For the essential workers of NZ Post, the challenges of Covid-19 were so varied that “riding the coronacoaster” has been their world for the past 2.5 months.

Luckily, due to an initiative called “Good Yarn”, the nationwide company has already started to make steps to become more adept at learning how to talk about mental health and how to notice if a colleague, friend or family member is having a difficult time.

For Lisa Fawcett, Senior Leadership & Culture Consultant at NZ Post in Christchurch, promoting the idea of maintaining mental health, in the same way that we do physical health, has always been important.

“Everyone with a body has physical health and everybody with a brain has mental health,” she says. “We’re really good in New Zealand at talking about our sprained ankles or our back injuries… but we’re not great at saying ‘I’m a bit down, I’m a bit depressed, I’m a bit anxious’. It’s really important to me that we increase awareness and decrease the stigma.” 

After living in the Waikato for 14 years, Lisa moved to Christchurch 18 months ago and was immediately impressed at how readily the locals were able to talk about their mental health.

“I observed a level of emotional awareness in the leaders and in the people that I hadn’t seen in my career,” she says, citing one of the team leaders who, the day after the March 15 mosque attacks, spoke in front of a leadership meeting and openly stated that she was struggling. “The earthquakes have taught the people here to talk about their emotional state,” Lisa says. “To name it, own it and be okay with sharing a bit of vulnerability.”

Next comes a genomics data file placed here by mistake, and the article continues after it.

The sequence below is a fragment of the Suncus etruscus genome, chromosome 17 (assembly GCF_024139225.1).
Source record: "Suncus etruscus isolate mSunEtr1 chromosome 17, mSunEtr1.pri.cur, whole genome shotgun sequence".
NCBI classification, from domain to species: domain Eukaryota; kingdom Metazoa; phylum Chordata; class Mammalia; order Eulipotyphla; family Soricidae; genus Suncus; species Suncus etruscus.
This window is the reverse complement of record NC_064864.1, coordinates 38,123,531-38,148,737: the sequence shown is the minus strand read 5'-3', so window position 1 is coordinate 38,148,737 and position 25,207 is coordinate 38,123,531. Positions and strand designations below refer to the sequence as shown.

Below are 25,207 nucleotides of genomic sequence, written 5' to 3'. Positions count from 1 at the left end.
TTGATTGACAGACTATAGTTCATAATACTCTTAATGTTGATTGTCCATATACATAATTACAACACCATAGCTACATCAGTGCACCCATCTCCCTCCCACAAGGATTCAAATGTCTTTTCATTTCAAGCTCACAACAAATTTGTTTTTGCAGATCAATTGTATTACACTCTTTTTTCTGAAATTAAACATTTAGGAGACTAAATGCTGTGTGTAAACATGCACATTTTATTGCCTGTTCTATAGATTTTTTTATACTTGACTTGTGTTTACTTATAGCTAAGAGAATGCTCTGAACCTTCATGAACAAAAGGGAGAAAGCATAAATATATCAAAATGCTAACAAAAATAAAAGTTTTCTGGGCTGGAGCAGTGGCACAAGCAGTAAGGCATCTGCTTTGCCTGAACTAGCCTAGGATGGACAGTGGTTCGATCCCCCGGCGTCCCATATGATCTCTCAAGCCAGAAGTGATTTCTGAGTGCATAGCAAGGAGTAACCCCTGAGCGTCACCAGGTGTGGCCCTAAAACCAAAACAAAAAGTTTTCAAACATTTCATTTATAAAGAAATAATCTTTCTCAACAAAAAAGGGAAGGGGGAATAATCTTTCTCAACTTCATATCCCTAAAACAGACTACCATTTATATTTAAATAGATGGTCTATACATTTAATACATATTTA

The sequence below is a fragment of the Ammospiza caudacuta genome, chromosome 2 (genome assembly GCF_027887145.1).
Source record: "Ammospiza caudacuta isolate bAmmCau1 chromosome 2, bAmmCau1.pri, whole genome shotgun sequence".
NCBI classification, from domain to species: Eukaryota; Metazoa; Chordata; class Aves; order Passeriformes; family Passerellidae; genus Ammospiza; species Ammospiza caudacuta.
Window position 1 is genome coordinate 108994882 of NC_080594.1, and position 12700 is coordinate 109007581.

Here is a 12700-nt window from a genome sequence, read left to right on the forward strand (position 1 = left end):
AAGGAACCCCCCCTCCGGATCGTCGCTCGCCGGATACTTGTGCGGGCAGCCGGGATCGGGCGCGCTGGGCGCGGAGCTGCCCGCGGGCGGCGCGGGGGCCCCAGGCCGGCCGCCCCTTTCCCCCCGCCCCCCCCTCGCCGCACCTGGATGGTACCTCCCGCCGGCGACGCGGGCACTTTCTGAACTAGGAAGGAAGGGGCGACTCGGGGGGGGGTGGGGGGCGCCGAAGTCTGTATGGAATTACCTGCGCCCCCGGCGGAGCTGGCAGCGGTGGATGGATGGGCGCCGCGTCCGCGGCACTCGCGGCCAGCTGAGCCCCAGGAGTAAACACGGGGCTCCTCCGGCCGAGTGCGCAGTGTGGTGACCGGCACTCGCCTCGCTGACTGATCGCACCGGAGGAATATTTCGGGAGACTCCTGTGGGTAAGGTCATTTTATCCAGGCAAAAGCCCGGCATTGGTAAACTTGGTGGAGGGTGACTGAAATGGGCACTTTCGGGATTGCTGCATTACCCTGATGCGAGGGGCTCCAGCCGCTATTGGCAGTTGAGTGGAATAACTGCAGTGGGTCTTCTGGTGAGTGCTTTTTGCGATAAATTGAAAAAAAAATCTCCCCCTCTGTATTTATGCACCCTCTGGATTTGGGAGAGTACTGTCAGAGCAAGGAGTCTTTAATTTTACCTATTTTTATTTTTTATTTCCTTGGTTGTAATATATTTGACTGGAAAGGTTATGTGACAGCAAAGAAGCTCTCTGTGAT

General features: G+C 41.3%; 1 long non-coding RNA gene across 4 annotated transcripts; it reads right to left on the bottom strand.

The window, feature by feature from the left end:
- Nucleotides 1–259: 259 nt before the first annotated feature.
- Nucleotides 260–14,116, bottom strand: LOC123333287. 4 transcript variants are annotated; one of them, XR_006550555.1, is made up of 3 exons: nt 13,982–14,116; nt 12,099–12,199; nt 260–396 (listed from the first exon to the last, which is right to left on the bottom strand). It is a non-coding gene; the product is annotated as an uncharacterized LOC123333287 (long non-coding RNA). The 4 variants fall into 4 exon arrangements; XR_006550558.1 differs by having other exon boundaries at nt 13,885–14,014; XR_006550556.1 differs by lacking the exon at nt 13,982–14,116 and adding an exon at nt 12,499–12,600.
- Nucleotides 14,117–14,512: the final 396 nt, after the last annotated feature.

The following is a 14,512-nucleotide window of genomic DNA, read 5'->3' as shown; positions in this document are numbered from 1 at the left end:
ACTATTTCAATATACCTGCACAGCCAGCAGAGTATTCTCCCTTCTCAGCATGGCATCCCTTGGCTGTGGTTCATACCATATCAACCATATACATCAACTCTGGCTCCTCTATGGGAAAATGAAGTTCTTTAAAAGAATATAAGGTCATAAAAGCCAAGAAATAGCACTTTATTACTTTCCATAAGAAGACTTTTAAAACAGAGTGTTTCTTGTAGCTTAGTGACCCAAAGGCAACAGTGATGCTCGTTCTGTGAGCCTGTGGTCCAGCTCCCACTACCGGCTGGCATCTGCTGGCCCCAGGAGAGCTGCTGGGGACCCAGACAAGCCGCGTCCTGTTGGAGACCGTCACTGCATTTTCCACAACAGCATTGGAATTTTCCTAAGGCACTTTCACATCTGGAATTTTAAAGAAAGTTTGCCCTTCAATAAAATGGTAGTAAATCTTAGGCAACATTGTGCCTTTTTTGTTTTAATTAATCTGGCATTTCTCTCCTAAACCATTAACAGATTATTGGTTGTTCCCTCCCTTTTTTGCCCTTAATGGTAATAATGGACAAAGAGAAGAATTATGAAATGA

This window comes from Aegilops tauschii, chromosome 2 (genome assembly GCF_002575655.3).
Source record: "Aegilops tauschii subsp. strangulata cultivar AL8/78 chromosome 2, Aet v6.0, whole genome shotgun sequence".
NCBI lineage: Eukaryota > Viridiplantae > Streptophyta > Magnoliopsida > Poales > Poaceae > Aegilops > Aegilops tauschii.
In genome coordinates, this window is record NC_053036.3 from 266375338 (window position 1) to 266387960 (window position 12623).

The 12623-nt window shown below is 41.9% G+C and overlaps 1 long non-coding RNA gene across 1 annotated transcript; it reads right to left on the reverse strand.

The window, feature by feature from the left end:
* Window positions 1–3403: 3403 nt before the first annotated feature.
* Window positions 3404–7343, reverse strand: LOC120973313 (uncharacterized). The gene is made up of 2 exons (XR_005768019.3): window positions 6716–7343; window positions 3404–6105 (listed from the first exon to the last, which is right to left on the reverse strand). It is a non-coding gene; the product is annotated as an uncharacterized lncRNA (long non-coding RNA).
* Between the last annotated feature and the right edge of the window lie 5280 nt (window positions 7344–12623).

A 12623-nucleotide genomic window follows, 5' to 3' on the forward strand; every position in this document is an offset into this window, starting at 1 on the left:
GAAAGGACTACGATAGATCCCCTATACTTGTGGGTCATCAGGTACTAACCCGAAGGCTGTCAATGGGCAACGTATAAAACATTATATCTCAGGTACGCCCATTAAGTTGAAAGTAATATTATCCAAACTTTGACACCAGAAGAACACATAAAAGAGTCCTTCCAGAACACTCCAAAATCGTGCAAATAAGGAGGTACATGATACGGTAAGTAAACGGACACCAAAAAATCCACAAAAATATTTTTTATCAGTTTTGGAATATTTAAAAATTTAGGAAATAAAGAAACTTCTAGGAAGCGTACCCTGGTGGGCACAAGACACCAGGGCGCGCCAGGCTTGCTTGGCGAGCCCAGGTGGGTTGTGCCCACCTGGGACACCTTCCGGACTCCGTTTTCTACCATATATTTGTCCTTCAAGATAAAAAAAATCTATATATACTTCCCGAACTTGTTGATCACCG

When Covid-19 hit, the Mental Health Foundation and All Right? partnered to create Getting Through Together, a mental health and wellbeing campaign to help Kiwis get through Covid-19 – together.

One of the tools available through Getting Through Together were new posters, specific to the Covid-19 journey New Zealand was on. The messages were simple and powerful reminders to be kind, look after yourself and take it one day at a time. 

As someone who knew the impact such posters can have, Lisa reached out to the Getting Through Together team and was supplied with gentle, caring posters for their postal delivery sites and processing centres.

“When the posters become part of the wallpaper and people are seeing them all the time, they become part of your frame of reference,” she says. “It’s become part of our language and the key message that came out of our Prime Minister’s mouth and then out of many other people’s mouth: be kind. Just be kind.” 

Such reminders were required during noho rāhui / lockdown, particularly for those from NZ Post who were on the ground, and who became a lifeline for many – delivering essential items like groceries, winter clothing and heating equipment to families who were suddenly stranded at home. 

“Everybody on the news was saying ‘stay home’ and all of our people were being told, ‘no, leave your bubble! You have to – you’re essential,’ so that initial period was tough for everybody, particularly for those people who needed to be brave and leave home during a period of such uncertainty,” Lisa says.

Many of NZ Post’s operational sites still have the posters on display; as the Christchurch community knows all too well, it can be a long path after tough times to feeling okay again.

“I’m looking forward to seeing where the posters end up,” Lisa says. “People will flick through them, they’ll find one they like, and it’ll go on a noticeboard, or into a space that says ‘thanks for being kind,’ or ‘it’s okay to just be ticking along’. Because they’re really good messages for everybody – all the time.” 

Order your own set of our latest Getting Through Together posters for your workplace, home or school by clicking here.